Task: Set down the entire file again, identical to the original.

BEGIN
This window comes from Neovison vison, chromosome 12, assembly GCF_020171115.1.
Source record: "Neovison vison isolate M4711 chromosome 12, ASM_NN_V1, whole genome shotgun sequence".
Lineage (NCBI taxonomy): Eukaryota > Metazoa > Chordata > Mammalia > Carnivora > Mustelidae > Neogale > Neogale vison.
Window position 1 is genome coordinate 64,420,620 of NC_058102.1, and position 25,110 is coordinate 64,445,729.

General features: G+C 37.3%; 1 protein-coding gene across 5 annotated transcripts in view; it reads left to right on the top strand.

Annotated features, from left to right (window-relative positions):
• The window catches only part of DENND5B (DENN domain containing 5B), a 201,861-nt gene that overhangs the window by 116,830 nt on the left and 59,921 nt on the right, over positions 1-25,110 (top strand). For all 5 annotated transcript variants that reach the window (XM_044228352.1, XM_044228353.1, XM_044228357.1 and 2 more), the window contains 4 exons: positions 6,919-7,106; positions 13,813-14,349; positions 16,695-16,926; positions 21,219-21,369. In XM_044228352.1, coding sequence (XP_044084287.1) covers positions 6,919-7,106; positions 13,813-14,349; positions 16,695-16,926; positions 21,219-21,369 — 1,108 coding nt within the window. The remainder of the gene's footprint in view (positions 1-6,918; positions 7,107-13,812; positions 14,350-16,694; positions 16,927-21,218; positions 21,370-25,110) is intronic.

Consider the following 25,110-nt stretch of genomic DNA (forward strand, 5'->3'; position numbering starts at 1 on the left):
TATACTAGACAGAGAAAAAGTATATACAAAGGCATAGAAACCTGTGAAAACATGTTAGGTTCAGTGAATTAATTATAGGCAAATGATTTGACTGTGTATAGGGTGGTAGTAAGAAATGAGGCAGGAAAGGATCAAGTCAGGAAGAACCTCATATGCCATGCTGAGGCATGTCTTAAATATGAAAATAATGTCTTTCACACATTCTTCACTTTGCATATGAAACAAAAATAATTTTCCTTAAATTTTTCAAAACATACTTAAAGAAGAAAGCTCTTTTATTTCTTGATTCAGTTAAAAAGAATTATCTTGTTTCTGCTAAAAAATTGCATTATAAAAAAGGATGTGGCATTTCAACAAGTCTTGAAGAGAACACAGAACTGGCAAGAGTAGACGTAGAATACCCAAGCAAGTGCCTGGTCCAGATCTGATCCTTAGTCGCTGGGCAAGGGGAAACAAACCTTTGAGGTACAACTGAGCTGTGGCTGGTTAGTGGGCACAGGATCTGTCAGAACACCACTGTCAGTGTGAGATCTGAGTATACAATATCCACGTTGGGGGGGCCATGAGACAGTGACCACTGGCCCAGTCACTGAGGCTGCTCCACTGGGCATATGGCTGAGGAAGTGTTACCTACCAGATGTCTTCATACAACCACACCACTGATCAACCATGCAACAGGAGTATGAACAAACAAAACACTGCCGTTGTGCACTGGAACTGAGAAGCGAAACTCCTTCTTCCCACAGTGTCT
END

This window comes from Neovison vison, chromosome 12, assembly GCF_020171115.1.
Source record: "Neovison vison isolate M4711 chromosome 12, ASM_NN_V1, whole genome shotgun sequence".
Lineage (NCBI taxonomy): Eukaryota > Metazoa > Chordata > Mammalia > Carnivora > Mustelidae > Neogale > Neogale vison.
Window position 1 is genome coordinate 64,420,620 of NC_058102.1, and position 25,110 is coordinate 64,445,729.

General features: G+C 37.3%; 1 protein-coding gene across 5 annotated transcripts in view; it reads left to right on the top strand.

Annotated features, from left to right (window-relative positions):
• The window catches only part of DENND5B (DENN domain containing 5B), a 201,861-nt gene that overhangs the window by 116,830 nt on the left and 59,921 nt on the right, over positions 1-25,110 (top strand). For all 5 annotated transcript variants that reach the window (XM_044228352.1, XM_044228353.1, XM_044228357.1 and 2 more), the window contains 4 exons: positions 6,919-7,106; positions 13,813-14,349; positions 16,695-16,926; positions 21,219-21,369. In XM_044228352.1, coding sequence (XP_044084287.1) covers positions 6,919-7,106; positions 13,813-14,349; positions 16,695-16,926; positions 21,219-21,369 — 1,108 coding nt within the window. The remainder of the gene's footprint in view (positions 1-6,918; positions 7,107-13,812; positions 14,350-16,694; positions 16,927-21,218; positions 21,370-25,110) is intronic.

Consider the following 25,110-nt stretch of genomic DNA (forward strand, 5'->3'; position numbering starts at 1 on the left):
TATACTAGACAGAGAAAAAGTATATACAAAGGCATAGAAACCTGTGAAAACATGTTAGGTTCAGTGAATTAATTATAGGCAAATGATTTGACTGTGTATAGGGTGGTAGTAAGAAATGAGGCAGGAAAGGATCAAGTCAGGAAGAACCTCATATGCCATGCTGAGGCATGTCTTAAATATGAAAATAATGTCTTTCACACATTCTTCACTTTGCATATGAAACAAAAATAATTTTCCTTAAATTTTTCAAAACATACTTAAAGAAGAAAGCTCTTTTATTTCTTGATTCAGTTAAAAAGAATTATCTTGTTTCTGCTAAAAAATTGCATTATAAAAAAGGATGTGGCATTTCAACAAGTCTTGAAGAGAACACAGAACTGGCAAGAGTAGACGTAGAATACCCAAGCAAGTGCCTGGTCCAGATCTGATCCTTAGTCGCTGGGCAAGGGGAAACAAACCTTTGAGGTACAACTGAGCTGTGGCTGGTTAGTGGGCACAGGATCTGTCAGAACACCACTGTCAGTGTGAGATCTGAGTATACAATATCCACGTTGGGGGGGCCATGAGACAGTGACCACTGGCCCAGTCACTGAGGCTGCTCCACTGGGCATATGGCTGAGGAAGTGTTACCTACCAGATGTCTTCATACAACCACACCACTGATCAACCATGCAACAGGAGTATGAACAAACAAAACACTGCCGTTGTGCACTGGAACTGAGAAGCGAAACTCCTTCTTCCCACAGTGTCT